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  13. I’m a neighbor who walks by regularly. While I appreciate that these buildings contain history and memories, it’s obvious from the exteriors that maintenance and care are needed to keep them livable, and that they are still affordable exactly because they are somewhat run-down. A new owner motivated by investment returns (and why else would anybody want to be the new owner) would not keep up these apartments or restore them.

    I know that there are some high-income neighbors nearby who are itching to see such buildings replaced with upper-end apartments or condominiums like the Gatsby. I’d rather see a proposal that continues to provide moderate income housing for Seattle, but more of it. To make such a plan that is also attractive to a private developer, these neighbors are going to have to give a bit and accept a taller building on this site.

    Since the site is located right at the terminus of the proposed Broadway streetcar extension, it is ideal for development as dense, moderate income housing that appeals to middle class people who could not otherwise afford to live near north Broadway. Once the streetcar is completed, it will be the perfect housing for commuters to big employment centers such as Swedish and Virginia Mason hospitals, located to the south along the Broadway Streetcar, or to any downtown employer. Many of these commuters will not need cars, thanks to the streetcar and light rail that are coming to the neighborhood.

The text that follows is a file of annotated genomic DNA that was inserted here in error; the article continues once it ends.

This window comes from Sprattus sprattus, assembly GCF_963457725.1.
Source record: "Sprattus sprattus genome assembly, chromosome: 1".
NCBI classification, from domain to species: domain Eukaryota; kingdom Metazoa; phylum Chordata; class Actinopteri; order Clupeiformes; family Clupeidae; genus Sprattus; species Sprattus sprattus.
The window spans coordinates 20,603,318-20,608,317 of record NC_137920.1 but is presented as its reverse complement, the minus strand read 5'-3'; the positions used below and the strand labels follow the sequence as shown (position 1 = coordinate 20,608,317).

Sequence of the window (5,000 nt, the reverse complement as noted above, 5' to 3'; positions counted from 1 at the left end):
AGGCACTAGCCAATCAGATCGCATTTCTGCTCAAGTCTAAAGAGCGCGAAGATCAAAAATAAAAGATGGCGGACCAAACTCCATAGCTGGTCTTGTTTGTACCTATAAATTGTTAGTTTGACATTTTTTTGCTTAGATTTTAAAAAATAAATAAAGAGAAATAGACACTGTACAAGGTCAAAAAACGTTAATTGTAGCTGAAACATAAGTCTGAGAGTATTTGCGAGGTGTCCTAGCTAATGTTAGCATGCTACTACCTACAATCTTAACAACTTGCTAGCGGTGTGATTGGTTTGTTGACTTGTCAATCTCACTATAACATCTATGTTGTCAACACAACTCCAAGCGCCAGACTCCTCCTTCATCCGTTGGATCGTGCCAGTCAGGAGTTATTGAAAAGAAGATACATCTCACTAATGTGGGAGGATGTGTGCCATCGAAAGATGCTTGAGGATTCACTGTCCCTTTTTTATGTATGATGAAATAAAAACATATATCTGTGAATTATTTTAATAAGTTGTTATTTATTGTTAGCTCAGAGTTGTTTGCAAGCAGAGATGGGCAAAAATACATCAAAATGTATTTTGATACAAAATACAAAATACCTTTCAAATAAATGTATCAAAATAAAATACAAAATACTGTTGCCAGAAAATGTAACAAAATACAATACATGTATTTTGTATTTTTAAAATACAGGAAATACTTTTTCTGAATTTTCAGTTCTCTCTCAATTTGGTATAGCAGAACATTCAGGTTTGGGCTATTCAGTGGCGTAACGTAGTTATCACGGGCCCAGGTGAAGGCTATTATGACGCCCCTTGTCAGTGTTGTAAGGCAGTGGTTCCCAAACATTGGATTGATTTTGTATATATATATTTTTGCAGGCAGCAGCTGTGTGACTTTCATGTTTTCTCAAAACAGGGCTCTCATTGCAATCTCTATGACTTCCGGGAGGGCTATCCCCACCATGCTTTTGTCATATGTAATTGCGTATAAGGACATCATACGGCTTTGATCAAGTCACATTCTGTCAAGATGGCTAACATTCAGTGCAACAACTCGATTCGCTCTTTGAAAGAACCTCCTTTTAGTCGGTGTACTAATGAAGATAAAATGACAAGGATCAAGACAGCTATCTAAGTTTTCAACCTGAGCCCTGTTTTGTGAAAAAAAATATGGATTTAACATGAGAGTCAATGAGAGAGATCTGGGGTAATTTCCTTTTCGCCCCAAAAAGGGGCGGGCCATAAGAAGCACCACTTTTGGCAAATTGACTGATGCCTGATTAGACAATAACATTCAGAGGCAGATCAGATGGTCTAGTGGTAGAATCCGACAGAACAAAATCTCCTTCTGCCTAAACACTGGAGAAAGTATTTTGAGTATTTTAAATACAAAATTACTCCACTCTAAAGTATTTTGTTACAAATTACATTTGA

Let’s embrace this kind of urbanism! Since it is small affordable apartments that now occupy the site, create even more small apartments for people who work nearby. Insure that they are really for people who work nearby by the limiting parking that is built with the facility. Because the site is potentially large, allow some extra height, but preserve the character of the neighborhood by increasing setbacks, especially on the sides of the building that do not face Broadway. Use those setback areas for landscaping that promotes the “urban forest” feel that some of the surrounding homes and apartment buildings offer.